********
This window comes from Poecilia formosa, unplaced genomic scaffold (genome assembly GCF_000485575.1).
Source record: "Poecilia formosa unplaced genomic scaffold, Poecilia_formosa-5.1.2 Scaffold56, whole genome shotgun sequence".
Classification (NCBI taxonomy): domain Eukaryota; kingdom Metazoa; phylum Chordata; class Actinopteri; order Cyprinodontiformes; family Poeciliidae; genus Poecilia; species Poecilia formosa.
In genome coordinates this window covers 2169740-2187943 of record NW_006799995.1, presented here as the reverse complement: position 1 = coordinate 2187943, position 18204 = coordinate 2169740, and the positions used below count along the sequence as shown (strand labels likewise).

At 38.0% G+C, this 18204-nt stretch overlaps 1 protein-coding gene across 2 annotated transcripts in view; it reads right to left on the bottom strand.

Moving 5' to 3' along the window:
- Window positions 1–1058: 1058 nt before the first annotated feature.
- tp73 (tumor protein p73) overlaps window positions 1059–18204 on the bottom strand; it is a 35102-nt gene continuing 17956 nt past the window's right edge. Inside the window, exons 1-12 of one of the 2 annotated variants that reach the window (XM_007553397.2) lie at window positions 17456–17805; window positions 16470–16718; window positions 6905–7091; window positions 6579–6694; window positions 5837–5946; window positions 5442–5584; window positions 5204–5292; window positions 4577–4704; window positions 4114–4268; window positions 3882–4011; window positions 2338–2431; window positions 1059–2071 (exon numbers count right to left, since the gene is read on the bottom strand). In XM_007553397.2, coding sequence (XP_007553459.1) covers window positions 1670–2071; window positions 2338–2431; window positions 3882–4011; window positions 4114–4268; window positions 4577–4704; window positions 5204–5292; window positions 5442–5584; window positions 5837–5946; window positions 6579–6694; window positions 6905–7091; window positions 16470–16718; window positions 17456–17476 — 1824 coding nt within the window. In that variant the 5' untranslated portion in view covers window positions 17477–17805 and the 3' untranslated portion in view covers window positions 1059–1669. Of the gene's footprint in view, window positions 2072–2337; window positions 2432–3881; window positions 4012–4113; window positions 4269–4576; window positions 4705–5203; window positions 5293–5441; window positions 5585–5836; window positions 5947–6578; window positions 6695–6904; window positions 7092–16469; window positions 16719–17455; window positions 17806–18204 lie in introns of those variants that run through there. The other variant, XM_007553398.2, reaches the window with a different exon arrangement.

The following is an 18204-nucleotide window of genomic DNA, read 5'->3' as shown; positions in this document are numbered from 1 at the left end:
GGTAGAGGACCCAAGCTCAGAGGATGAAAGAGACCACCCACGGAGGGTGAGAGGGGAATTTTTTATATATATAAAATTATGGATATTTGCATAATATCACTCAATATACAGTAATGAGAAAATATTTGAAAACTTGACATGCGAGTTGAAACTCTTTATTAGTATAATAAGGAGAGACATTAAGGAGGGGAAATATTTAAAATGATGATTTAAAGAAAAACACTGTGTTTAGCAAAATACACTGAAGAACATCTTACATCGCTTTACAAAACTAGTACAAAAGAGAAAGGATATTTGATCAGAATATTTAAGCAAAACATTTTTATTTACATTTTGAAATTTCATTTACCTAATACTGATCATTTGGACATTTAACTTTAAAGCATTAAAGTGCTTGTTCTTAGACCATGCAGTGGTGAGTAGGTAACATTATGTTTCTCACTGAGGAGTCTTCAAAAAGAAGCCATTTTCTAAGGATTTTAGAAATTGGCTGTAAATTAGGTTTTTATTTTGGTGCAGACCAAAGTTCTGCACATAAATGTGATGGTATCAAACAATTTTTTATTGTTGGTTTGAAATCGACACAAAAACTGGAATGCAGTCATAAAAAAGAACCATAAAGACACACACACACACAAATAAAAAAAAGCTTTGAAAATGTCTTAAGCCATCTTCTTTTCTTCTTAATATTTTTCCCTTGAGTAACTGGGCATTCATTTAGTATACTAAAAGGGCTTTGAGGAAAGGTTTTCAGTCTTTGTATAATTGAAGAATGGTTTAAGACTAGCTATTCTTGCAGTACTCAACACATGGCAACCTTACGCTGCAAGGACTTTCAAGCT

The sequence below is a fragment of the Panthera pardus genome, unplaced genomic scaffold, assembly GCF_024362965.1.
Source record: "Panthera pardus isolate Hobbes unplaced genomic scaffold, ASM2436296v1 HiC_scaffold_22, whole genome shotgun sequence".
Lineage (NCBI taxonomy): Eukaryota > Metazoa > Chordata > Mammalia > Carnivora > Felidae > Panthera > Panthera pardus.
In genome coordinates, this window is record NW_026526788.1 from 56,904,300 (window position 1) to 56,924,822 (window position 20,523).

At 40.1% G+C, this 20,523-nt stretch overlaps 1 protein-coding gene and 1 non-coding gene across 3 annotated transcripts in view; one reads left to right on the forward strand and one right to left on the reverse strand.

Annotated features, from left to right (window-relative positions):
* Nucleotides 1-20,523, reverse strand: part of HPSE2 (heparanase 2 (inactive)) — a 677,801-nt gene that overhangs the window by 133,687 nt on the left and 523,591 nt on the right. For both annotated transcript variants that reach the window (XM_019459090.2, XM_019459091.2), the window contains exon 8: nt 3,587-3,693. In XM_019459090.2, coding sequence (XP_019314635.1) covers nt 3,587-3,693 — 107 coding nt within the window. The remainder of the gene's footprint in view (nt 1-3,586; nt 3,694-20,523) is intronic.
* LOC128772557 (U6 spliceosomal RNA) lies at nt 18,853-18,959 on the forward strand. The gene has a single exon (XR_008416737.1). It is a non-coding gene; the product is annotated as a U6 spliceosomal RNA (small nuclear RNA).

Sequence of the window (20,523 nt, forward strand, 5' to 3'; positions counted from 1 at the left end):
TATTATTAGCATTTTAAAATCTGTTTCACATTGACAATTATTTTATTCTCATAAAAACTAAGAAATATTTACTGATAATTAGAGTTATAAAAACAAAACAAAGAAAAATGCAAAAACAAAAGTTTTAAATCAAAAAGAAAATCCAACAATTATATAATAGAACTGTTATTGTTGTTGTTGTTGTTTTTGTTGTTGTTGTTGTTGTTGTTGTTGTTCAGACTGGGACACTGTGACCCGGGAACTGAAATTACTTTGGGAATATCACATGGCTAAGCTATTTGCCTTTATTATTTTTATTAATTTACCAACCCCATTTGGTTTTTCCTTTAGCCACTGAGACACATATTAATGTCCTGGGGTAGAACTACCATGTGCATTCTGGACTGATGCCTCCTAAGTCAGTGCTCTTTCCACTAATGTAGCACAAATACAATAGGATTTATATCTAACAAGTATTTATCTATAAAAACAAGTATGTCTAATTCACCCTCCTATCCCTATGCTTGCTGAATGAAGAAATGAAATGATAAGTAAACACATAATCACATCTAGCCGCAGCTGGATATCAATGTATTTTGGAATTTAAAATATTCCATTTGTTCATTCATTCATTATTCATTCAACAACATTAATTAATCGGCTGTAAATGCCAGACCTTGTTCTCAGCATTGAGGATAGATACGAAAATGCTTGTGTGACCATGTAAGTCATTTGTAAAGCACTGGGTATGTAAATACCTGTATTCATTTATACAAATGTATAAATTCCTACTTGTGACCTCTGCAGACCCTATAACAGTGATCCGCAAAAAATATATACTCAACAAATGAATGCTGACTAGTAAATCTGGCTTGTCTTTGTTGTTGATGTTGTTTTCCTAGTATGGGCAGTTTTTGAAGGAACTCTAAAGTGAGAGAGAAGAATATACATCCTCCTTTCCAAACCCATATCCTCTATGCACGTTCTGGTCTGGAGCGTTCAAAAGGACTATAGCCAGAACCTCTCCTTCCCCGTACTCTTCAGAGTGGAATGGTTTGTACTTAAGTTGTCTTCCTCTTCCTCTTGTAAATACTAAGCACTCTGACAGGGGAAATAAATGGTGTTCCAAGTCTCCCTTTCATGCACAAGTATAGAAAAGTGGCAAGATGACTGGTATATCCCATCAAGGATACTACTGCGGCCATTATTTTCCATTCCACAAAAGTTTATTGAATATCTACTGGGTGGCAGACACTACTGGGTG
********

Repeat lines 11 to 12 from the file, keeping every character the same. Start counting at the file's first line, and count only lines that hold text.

The sequence below is a fragment of the Panthera pardus genome, unplaced genomic scaffold, assembly GCF_024362965.1.
Source record: "Panthera pardus isolate Hobbes unplaced genomic scaffold, ASM2436296v1 HiC_scaffold_22, whole genome shotgun sequence".